MANILA, Philippines – The Philippines is ending its ASEAN chairmanship with a gift to the region.
The bright spot of the Philippines’ chairmanship of ASEAN, or the Association of Southeast Asian Nations, is “the ASEAN Consensus on the Protection and Promotion of the Rights of Migrant Workers.”
ASEAN leaders will sign this consensus when they meet in Manila from November 12 to 14, said Philippine Department of Foreign Affairs (DFA) spokesman Robespierre Bolivar.
This “is a centerpiece of the Philippine chairmanship” of ASEAN, Bolivar said in a press briefing on Friday, November 10.
The last time there was a regional breakthrough on this issue was in 2007, the last time the Philippines chaired ASEAN.
Back then, ASEAN leaders approved commitments under the ASEAN Declaration on the Protection and Promotion of the Rights of Migrant Workers.
This declaration was signed in Cebu in January 2007.
Bolivar said that the consensus signed this year “implements the commitments” contained in this 2007 declaration.
“One of the key features of this ASEAN Consensus on the Protection and Promotion of the Rights of Migrant Workers is for all countries in Southeast Asia to afford the same level of protection to migrant workers as they do to their own citizens in terms of labor contracts, labor standards, and all of that, access to say legal representation, especially access to consular representation,” the DFA spokesman said.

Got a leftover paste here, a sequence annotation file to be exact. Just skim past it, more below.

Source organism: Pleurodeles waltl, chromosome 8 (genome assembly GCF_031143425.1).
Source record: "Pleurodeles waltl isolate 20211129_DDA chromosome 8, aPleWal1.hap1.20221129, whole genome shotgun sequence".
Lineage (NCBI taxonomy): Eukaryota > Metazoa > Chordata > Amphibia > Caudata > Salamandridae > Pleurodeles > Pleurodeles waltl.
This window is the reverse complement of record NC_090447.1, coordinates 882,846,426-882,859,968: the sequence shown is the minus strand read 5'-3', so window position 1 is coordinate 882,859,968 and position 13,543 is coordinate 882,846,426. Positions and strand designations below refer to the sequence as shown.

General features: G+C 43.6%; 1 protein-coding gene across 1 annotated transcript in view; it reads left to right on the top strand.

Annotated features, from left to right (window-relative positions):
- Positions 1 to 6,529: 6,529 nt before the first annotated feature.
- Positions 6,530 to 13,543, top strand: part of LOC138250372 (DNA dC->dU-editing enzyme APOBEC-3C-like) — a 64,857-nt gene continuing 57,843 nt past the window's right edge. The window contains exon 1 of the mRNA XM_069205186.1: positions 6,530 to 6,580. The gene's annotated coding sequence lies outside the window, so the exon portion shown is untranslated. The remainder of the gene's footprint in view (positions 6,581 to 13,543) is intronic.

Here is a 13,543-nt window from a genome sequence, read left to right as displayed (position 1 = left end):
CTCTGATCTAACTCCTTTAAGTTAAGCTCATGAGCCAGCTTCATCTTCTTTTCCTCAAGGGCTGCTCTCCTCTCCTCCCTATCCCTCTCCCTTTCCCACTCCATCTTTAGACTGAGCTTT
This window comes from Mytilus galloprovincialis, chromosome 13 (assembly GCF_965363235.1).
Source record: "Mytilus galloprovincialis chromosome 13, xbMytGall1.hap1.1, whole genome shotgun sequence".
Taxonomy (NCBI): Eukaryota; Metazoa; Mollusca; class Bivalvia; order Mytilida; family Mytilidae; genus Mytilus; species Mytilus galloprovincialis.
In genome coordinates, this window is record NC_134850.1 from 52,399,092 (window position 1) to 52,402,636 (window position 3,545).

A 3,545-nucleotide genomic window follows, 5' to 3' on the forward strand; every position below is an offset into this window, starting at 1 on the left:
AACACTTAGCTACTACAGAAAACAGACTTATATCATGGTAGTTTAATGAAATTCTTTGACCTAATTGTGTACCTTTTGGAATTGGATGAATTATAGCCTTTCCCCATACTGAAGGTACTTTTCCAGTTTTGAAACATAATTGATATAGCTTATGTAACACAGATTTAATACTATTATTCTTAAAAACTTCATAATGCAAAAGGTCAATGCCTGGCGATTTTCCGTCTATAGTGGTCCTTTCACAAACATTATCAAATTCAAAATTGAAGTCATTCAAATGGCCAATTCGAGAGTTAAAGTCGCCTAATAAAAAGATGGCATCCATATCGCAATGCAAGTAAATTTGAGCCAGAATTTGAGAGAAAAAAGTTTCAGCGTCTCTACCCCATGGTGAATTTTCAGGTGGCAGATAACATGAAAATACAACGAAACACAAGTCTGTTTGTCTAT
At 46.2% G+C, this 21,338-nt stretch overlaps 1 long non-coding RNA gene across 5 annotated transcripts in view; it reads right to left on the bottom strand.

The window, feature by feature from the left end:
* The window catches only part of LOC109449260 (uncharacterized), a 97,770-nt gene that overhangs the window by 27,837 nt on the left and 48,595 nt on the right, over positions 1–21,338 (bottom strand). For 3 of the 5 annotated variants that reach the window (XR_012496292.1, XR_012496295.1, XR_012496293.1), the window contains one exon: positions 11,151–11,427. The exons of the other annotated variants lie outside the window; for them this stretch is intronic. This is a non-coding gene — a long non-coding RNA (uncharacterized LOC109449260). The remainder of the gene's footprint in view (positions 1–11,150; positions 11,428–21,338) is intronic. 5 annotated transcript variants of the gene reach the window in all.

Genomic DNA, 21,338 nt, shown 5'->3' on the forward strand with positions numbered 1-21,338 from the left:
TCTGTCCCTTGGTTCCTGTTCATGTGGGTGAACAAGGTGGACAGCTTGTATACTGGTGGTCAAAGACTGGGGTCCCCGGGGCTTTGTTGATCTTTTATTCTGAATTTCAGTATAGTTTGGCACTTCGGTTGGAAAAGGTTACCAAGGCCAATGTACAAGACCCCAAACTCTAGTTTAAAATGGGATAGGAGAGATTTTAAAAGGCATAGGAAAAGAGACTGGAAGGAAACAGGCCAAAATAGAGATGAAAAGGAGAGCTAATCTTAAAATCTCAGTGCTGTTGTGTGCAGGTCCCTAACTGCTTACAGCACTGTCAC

This consensus on migrant workers’ rights is significant for the Philippines, too, because more than 1.84 million Filipinos work abroad. (READ: What you need to know about overseas Filipino workers)
“All of these things come into play knowing that the Philippines, probably Indonesia and some other countries, are some of the biggest migrant sending countries,” Bolivar said.
From forming the declaration in 2007 to achieving a consensus in 2017, the Philippine chairmanship of ASEAN has “come full circle.”
“We had a declaration in 2007 the first time it came about, during the Philippine chairmanship in fact, and we are so pleased and honored that we are going to basically close the circle with this instrument the next time that the Philippines chaired ASEAN 10 years later, 2017,” Bolivar said.
Hans Leo Cacdac, chief of the Overseas Workers Welfare Administration (OWWA), said that the 2017 consensus “is a more detailed document.”
The action plan will be crafted in the 2018 meetings under the ASEAN chairmanship of Singapore.
Rappler reported in August that despite ASEAN’s decade-long intention to protect migrant workers in the region, undocumented labor migrants continue to endure hardships in silence.
ASEAN countries, after all, view the issue of undocumented migrant workers differently. Singapore and Malaysia view it as a “security threat” while the Philippines and Indonesia see it as a matter of “human rights,” according to a two-part Rappler special report. – Rappler.com